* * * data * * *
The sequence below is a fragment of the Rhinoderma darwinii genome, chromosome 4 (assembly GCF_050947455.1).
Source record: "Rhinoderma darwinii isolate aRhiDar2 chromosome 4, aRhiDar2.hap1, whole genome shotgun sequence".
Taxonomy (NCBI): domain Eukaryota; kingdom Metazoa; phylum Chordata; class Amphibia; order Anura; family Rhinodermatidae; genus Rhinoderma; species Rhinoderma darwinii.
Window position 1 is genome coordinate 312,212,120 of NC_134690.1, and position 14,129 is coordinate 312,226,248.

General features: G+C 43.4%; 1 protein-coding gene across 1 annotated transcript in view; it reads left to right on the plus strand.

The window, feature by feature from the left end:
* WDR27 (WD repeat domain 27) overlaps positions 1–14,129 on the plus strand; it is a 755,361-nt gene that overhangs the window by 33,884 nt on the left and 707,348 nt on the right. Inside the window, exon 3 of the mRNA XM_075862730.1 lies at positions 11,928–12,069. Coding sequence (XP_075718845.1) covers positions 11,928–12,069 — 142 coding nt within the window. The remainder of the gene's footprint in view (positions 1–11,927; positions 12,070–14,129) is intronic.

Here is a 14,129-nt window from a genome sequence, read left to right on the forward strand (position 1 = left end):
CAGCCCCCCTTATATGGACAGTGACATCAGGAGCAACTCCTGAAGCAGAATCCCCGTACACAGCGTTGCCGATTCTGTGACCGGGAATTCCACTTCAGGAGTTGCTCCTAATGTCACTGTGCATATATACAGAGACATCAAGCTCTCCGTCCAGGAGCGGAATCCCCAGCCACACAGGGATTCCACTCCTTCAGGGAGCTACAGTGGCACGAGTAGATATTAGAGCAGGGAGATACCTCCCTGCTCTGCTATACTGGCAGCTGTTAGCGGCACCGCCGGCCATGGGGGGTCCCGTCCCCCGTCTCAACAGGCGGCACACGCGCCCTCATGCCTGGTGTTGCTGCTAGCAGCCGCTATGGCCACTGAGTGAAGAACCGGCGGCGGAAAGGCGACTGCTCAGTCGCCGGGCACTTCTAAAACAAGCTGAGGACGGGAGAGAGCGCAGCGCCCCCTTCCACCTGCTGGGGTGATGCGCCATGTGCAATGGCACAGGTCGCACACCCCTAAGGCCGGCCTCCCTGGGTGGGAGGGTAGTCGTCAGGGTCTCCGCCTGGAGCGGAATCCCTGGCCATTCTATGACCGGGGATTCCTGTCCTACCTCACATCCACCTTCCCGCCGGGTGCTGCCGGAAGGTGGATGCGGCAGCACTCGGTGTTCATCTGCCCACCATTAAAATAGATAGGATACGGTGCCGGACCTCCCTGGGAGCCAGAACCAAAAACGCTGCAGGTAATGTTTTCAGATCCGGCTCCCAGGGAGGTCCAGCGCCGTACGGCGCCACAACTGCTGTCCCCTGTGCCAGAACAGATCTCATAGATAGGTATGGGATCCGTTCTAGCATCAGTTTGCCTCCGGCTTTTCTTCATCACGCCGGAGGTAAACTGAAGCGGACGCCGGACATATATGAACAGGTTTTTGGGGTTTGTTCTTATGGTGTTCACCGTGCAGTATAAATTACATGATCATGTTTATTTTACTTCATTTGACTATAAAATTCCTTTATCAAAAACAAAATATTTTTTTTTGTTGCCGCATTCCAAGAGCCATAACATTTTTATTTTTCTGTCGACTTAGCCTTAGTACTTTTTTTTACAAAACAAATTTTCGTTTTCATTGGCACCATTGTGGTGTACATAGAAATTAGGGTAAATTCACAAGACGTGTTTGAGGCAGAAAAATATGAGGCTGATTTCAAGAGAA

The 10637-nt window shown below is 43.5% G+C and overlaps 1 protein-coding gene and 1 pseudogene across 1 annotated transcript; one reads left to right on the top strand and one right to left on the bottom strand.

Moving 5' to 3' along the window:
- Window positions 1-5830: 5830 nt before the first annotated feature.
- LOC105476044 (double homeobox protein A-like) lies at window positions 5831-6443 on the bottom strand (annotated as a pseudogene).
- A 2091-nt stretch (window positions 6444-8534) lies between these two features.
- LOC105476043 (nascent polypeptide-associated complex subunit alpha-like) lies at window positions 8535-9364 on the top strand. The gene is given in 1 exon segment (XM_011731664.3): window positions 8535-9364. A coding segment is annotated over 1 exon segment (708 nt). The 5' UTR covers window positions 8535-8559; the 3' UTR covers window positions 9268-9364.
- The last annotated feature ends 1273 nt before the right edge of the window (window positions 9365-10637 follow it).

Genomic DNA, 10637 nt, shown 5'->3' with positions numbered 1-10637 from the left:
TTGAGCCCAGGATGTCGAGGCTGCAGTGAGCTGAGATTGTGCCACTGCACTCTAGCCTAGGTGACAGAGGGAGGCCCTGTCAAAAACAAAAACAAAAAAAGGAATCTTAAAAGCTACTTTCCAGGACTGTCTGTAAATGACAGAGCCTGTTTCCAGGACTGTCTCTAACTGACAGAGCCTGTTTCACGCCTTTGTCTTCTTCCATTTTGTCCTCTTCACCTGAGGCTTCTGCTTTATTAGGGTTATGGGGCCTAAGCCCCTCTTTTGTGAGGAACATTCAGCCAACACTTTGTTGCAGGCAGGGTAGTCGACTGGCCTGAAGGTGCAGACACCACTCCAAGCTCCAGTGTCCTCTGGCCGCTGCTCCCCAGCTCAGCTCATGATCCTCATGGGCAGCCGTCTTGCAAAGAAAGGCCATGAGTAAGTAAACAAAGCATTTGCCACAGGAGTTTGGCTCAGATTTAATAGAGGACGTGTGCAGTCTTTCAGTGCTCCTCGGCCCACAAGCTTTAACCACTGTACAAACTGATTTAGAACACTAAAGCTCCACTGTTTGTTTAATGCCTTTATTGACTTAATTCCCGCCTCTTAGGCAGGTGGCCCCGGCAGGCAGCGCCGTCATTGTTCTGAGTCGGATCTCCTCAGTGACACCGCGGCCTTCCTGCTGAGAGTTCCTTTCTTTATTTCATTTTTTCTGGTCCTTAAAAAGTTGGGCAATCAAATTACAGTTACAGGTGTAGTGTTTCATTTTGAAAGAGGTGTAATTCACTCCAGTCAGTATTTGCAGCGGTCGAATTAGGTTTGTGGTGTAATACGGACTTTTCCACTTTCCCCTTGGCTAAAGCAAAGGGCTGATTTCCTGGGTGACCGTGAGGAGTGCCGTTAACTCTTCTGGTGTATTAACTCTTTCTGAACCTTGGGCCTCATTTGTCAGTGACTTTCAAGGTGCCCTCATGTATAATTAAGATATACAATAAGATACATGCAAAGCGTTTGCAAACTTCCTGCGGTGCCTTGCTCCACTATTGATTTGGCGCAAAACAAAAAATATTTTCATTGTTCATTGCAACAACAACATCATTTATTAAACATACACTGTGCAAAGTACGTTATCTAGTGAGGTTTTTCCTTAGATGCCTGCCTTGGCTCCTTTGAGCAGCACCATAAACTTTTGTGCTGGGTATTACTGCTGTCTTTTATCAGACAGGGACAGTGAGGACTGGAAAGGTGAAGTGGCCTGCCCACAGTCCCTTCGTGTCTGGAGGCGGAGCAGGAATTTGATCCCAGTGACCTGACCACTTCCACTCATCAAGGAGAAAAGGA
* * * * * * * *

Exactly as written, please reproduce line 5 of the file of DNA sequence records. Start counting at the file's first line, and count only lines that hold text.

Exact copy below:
General features: G+C 43.4%; 1 protein-coding gene across 1 annotated transcript in view; it reads left to right on the plus strand.